2. 2. CompetitivenessMaking sense of the competitiveness:• At one level is equated with the “performance” of an economy.• At another level it implies that the city has to undercut its rivals, in other words, defending its market-share.• More generally we can say that competitiveness is the production of goods or services which meet the test of markets while expanding the income of its people over the long term.17 september 2007Dias 2
  3. 3. Competitiveness of CitiesPlaces compete in the following basic kinds of markets:• Product markets, through facilitating the competitive success of firms based or operating in the area.• Inward investment by businesses and other sources of employment.• Desirable residents who can bring in economically valuable recourses. Spending power Human capital• Recognition and favours from higher level of government, in terms of public projects, events or assistance.17 september 2007Dias 3
  4. 4. Competitiveness of Cities and Labor Market• In addition to efficiency gains deriving from the goods market, there are also gains from operating in a large labor market.• The larger the pool of workers that a firm can access the more likely it is to be able to find the exact skills that suits its needs.• More importantly, a large labor market will increase the incentives for workers to undertake training.17 september 2007Dias 4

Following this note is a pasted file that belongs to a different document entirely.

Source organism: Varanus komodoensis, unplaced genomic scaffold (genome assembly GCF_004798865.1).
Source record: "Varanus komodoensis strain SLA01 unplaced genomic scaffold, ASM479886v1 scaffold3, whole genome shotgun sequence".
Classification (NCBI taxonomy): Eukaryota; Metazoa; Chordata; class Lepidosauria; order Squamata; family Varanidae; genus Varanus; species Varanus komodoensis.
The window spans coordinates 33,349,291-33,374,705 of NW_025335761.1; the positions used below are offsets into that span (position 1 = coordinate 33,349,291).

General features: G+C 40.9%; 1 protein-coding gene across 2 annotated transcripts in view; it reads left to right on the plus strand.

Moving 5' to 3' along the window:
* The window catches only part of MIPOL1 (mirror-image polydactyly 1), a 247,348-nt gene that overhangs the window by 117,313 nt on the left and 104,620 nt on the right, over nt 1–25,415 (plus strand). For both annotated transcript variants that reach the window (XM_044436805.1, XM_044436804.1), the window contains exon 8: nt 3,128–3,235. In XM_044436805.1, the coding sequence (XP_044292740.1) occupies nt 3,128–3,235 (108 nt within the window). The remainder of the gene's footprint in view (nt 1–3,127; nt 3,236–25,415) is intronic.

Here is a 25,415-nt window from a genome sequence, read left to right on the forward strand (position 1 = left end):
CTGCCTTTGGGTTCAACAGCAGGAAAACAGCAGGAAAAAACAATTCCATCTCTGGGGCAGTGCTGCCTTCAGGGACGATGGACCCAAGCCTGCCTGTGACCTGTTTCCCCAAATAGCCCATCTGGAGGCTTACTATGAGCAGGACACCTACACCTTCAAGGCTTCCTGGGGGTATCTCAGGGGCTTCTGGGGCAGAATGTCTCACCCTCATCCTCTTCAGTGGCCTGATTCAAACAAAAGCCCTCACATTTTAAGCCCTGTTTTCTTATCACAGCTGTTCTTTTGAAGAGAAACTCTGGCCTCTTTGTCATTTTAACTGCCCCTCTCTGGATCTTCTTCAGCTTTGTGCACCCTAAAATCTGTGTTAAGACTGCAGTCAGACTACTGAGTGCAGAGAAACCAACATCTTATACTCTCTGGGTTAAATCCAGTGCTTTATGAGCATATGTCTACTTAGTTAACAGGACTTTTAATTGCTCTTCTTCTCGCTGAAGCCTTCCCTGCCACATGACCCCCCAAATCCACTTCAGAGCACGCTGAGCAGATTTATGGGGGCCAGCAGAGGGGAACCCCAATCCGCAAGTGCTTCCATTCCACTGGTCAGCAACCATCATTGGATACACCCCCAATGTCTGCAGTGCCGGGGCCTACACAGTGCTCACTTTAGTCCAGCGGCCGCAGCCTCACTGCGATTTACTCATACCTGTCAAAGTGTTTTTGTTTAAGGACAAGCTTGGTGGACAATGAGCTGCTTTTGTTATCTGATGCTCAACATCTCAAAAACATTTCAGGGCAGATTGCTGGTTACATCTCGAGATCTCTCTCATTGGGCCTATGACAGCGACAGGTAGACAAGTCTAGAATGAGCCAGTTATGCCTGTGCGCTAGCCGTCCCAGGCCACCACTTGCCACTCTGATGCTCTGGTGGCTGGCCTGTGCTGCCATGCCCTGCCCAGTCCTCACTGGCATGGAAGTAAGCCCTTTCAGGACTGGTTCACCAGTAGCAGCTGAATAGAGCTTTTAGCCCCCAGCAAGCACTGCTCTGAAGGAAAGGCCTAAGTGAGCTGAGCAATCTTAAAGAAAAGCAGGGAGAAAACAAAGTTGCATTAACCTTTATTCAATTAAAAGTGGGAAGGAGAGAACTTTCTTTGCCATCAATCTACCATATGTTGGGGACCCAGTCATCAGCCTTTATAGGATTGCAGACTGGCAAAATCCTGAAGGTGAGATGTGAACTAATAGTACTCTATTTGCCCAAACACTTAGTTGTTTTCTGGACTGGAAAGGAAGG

5. 5. Competitiveness of Cities and Labor MarketWhy skills matters:• Individuals – improved payment and increased probability of employment.• Employers – greater productivity, greater competitiveness, higher profits and improved share prices.• Society - social cohesion.• The City - productivity and growth.17 september 2007Dias 5
  6. 6. Competitiveness of Cities (Education)• The concentration of population and economic activity in cities is matched by the concentration of education and skills providers, and of individual and corporate learners.• Cities are the places where policies for learning have the greatest opportunity to achieve traction in terms of imparting knowledge on a significant scale and linking that knowledge to economic activity in ways which produce:1. competitive businesses.2. sustainable jobs.17 september 2007Dias 6